and geodesy, and director of the Harvard observatory, which, under his
management, has become of the first importance. His principal work has
been the determination of the relative brightness of the stars, and many
thousands have been charted. On the death of Henry Draper, the study of
the spectra of the stars by means of photography was continued as a
memorial to that great scientist, and the results obtained have been of
the most important character, including a star map of the entire
heavens. Other phases of the science of scarcely less importance have
been carefully developed, and the work which has been done under
Pickering's direction, is second to none in the history of the science.
Not satisfied with the Northern hemisphere, a branch has been
established in Peru, in which the observatory's methods of research have
been extended to the south celestial pole. So for eighteen years and
more, it has kept ceaseless watch of the heavens, with an accuracy of
which the world has hardly a conception. For this great work the
scientific world must pay tribute to the genius and perseverance of
Edward Charles Pickering.

The second department of science claiming our attention is that of
paleontology. Here one of the most eminent of American names is that of
Othniel Charles Marsh. A graduate of Yale and firmly grounded in zoology
and kindred sciences by a course of study at Heidelberg and Berlin, he
returned to the United States in 1866 to accept the chair of
paleontology which had been established for him at Yale. The remainder
of his life was devoted to the original investigation of extinct
vertebrates, especially in the Rocky Mountain regions. In these
explorations, more than a thousand new species of extinct vertebrates
were brought to light, many of which possess great scientific interest,
representing new orders never before discovered in America. So important
was this work that the national geological survey undertook the
publication of his reports, which formed the most remarkable
contributions to the subject ever written in this country, attracting
the attention and admiration of the whole scientific world.

Associated with Marsh as paleontologist for the Geological Survey was
Edward Drinker Cope, whose work was second only to the older man's in
importance. He also devoted much of his attention to the exploration of
the Rocky Mountain region, and found that there, in the strata of the
ancient lake beds, records of the age of mammals had been made and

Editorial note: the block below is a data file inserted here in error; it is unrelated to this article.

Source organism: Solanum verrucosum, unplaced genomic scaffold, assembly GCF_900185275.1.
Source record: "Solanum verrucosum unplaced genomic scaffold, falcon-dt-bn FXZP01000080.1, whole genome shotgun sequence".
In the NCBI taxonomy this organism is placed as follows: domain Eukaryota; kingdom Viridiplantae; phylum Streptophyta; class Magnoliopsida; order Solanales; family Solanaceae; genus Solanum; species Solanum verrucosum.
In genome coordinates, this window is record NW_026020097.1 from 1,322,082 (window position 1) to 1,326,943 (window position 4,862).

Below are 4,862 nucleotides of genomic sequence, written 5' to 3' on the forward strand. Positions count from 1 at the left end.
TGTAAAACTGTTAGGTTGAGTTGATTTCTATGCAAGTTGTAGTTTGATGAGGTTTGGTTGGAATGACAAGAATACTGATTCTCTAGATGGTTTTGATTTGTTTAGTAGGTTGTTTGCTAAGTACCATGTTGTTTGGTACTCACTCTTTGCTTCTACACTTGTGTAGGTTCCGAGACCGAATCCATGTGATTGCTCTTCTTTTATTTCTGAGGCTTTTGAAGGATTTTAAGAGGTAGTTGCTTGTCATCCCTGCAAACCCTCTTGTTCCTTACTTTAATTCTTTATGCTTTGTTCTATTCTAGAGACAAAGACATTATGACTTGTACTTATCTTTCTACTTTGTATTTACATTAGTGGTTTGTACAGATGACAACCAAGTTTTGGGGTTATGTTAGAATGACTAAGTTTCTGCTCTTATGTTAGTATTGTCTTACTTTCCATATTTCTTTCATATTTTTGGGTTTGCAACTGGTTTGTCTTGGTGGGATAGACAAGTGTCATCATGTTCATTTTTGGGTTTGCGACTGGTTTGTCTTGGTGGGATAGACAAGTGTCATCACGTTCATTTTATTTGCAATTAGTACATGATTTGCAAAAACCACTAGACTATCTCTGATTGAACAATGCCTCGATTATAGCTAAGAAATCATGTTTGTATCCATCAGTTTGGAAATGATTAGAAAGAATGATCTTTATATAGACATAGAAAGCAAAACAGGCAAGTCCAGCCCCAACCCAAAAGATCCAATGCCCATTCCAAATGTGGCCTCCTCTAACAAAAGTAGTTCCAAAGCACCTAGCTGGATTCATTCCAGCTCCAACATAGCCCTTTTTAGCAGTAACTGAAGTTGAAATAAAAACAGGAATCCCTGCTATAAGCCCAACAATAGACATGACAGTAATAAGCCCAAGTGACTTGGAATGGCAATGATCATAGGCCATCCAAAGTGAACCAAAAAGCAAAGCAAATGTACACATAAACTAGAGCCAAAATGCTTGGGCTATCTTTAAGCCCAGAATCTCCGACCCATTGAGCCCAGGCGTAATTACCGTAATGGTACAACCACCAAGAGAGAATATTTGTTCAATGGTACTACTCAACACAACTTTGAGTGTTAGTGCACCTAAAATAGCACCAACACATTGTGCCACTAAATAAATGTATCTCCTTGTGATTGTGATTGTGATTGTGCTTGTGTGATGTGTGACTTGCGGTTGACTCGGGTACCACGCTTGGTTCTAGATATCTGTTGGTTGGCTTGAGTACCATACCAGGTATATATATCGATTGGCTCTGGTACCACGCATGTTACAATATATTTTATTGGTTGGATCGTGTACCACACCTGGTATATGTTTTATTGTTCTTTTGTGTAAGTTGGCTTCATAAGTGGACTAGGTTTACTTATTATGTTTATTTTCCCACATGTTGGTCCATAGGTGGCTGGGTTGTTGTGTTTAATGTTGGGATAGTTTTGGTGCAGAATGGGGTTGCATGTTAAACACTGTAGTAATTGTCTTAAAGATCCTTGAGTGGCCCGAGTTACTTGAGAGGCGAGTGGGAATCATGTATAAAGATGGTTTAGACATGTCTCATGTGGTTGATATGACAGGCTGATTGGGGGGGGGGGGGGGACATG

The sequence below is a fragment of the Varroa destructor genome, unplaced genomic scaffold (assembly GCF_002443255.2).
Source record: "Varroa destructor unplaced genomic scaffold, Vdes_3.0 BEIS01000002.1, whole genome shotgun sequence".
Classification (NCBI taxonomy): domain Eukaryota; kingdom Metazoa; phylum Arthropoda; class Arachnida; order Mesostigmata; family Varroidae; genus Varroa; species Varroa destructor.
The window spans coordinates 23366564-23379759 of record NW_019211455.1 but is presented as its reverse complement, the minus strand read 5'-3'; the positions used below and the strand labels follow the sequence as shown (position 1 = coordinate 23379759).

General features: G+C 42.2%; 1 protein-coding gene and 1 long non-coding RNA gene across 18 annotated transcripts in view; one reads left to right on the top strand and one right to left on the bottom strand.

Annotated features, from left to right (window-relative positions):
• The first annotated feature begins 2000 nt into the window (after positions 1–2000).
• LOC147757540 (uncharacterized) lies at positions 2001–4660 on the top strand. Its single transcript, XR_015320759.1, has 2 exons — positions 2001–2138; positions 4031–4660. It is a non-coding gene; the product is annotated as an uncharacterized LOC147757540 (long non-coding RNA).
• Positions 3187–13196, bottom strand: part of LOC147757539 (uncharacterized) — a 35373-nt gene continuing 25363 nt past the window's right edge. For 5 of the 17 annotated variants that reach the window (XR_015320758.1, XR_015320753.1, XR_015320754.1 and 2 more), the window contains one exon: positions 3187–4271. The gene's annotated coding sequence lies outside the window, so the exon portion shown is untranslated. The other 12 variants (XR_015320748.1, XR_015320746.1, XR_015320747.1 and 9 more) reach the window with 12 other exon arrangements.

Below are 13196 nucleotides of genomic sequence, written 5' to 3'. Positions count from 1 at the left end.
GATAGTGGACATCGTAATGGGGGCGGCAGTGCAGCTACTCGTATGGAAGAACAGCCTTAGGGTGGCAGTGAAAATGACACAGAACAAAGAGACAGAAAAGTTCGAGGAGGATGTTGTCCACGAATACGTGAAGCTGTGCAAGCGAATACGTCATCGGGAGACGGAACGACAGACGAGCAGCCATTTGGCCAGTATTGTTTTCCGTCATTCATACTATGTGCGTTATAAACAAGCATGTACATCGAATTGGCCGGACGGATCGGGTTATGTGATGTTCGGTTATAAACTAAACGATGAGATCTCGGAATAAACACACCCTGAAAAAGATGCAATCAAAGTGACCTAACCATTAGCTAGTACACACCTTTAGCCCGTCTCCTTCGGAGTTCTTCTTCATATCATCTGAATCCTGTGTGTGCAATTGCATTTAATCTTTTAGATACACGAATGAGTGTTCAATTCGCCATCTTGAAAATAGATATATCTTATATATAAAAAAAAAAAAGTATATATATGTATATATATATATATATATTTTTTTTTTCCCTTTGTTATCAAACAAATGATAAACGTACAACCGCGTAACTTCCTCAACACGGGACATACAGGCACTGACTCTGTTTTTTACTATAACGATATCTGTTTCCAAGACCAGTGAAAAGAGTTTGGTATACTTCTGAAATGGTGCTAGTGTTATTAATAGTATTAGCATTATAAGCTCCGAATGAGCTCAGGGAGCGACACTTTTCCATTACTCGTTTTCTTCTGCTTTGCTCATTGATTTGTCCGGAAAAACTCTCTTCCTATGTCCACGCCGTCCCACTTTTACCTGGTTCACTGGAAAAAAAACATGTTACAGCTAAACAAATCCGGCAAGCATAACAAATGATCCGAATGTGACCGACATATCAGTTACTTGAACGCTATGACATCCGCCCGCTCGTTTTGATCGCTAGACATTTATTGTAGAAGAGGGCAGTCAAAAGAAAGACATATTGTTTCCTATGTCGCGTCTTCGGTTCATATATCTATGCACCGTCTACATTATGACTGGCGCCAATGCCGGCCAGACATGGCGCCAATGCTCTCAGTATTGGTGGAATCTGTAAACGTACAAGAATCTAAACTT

preserved with a fulness surpassing that of any other known region on
earth. The profusion of vertebrate remains brought to light was almost
unbelievable. Prof. Marsh, who was first in the field, found three
hundred new tertiary species between 1870 and 1876, besides unearthing
the remains of two hundred birds with teeth, six hundred flying dragons,
and fifteen hundred sea serpents, some of them sixty feet in length. In
a single bed of rock not larger than a good sized lecture room, he found
the remains of no less than one hundred and sixty mammals.

It was this work which Prof. Cope took up and carried forward. Its
importance may be appreciated when it is stated that among these
remains are found examples of just such intermediate types of organisms
as must have existed if the succession of life on the earth has been an
unbroken lineal succession. Here are snakes with wings and legs, and
birds with teeth and other snakelike characteristics, bridging the gap
between modern birds and reptiles. The line of descent of the horse, the
camel, the hippopotamus and other mammals has been traced to a single
ancestor, the result being the proof of the theory of evolution.

The whole work of American paleontology has, of course, been along these
lines. Agassiz himself was a living and vital force in it, as were such
men as Joseph Leidy and H. F. Osborne.

       *       *       *       *       *

It is a remarkable fact that one of the few truly original and novel
ideas the past century can boast, and the one which has had the deepest
influence on geology, had its origin in the brain of an illiterate Swiss
chamois hunter named Perraudin. Throughout the Alps, on lofty crags,
great bowlders were often found, which had no relation to the geology of
the region and which were called erratics, because they had evidently
come there from a distance. But how? Scientists explained it in many
ways, but it remained for the mountaineer to suggest that the bowlders
had been left in their present positions by glaciers. The scientific
world laughed at the idea, but ten years later, it was brought to the
attention of Louis Agassiz; he investigated it, became a convert, and